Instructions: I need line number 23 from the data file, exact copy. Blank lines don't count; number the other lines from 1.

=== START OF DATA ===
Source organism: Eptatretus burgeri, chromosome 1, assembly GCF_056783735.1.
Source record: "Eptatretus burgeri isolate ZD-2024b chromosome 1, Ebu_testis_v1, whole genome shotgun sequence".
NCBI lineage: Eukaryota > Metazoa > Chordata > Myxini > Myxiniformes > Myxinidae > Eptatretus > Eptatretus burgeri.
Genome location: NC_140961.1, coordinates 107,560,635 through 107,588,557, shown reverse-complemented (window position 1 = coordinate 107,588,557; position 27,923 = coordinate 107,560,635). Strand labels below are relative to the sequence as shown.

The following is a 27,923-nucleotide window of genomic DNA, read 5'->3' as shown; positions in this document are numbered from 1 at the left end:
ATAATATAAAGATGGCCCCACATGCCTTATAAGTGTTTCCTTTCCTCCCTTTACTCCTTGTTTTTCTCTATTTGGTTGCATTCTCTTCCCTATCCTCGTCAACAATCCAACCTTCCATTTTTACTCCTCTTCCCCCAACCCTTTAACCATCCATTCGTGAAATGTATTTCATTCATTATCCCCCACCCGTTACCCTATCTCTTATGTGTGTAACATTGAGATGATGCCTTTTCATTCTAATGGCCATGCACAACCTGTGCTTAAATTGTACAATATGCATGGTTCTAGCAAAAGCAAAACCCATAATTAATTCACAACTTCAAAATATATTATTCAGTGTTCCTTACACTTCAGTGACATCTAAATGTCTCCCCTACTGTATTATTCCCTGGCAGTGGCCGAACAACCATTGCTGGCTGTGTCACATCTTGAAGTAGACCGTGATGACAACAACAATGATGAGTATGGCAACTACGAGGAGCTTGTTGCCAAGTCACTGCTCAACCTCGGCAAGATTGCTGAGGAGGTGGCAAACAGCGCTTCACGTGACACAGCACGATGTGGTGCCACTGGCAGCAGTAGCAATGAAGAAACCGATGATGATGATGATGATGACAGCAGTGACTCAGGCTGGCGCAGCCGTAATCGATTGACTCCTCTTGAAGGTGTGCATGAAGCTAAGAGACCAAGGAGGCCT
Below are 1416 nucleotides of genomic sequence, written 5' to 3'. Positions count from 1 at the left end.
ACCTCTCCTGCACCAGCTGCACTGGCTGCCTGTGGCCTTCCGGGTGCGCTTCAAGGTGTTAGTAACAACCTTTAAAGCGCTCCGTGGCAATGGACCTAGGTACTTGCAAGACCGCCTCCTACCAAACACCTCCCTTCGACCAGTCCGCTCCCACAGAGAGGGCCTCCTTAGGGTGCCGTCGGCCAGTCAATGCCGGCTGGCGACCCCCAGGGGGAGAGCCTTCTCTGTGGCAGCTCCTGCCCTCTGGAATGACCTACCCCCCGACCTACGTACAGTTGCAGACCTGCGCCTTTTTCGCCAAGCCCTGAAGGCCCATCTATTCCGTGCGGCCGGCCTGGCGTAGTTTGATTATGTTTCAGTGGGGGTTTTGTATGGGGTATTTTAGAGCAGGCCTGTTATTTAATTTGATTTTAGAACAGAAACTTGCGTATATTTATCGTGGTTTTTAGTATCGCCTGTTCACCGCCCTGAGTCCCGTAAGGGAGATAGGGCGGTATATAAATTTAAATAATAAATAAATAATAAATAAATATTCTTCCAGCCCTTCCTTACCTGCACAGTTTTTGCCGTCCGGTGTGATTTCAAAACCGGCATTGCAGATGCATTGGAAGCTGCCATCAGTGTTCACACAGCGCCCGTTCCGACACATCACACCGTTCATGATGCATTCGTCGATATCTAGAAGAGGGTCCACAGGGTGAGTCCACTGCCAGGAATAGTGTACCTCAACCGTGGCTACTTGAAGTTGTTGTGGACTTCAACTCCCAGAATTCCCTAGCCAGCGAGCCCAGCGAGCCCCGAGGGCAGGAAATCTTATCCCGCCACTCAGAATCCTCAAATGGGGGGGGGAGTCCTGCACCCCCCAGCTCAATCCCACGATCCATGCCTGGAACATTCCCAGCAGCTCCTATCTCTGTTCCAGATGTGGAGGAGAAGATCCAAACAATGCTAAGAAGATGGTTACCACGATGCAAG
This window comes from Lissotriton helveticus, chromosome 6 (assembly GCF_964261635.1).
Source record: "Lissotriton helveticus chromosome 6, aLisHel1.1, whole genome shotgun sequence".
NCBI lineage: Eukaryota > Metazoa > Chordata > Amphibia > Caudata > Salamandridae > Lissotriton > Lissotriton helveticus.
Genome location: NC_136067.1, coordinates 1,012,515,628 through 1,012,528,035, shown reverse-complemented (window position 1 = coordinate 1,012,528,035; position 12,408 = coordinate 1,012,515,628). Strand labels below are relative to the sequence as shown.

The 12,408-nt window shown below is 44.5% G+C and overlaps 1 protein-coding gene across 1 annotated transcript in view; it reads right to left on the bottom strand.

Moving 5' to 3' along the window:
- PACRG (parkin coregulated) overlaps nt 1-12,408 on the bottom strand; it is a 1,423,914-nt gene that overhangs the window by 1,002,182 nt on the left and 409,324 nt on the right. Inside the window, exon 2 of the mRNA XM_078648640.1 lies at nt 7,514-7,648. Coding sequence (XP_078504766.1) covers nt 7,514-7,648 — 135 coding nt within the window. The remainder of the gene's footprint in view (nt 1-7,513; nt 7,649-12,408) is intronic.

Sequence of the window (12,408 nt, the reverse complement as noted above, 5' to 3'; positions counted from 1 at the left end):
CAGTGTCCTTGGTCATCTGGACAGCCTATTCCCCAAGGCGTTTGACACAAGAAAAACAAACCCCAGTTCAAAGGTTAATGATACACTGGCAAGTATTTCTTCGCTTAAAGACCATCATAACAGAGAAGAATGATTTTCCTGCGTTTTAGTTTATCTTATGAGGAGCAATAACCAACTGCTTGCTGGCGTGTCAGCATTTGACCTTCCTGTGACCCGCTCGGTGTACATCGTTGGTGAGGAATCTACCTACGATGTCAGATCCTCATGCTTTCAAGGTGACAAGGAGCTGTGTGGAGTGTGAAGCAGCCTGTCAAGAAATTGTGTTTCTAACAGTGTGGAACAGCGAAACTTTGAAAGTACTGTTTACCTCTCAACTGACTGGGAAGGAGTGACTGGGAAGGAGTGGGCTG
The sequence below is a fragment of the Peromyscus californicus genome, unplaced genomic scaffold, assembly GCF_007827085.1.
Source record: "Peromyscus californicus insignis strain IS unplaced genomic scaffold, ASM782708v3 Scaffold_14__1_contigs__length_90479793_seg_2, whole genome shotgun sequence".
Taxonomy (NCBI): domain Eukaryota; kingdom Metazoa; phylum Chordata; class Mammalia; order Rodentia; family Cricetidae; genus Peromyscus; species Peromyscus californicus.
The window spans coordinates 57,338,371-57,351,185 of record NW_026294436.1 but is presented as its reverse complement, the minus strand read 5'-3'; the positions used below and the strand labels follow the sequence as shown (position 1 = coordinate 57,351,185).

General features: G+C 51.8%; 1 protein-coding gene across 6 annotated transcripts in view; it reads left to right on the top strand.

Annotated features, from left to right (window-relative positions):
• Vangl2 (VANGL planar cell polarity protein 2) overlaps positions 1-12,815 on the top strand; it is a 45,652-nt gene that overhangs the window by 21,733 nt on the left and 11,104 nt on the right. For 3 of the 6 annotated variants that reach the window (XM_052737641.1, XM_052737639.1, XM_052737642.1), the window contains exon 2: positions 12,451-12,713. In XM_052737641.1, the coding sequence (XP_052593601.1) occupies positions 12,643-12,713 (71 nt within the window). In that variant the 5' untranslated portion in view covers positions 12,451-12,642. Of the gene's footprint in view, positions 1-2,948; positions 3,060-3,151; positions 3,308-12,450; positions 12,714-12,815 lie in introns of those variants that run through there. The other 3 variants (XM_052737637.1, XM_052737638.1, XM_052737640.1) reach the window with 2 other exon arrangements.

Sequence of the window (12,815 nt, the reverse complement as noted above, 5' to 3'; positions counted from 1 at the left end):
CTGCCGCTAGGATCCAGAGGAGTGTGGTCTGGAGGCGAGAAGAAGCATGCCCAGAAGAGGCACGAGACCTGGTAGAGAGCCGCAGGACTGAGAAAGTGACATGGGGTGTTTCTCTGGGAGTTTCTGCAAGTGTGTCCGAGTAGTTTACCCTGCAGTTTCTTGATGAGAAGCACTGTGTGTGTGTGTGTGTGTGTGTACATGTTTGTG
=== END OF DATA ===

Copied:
Annotated features, from left to right (window-relative positions):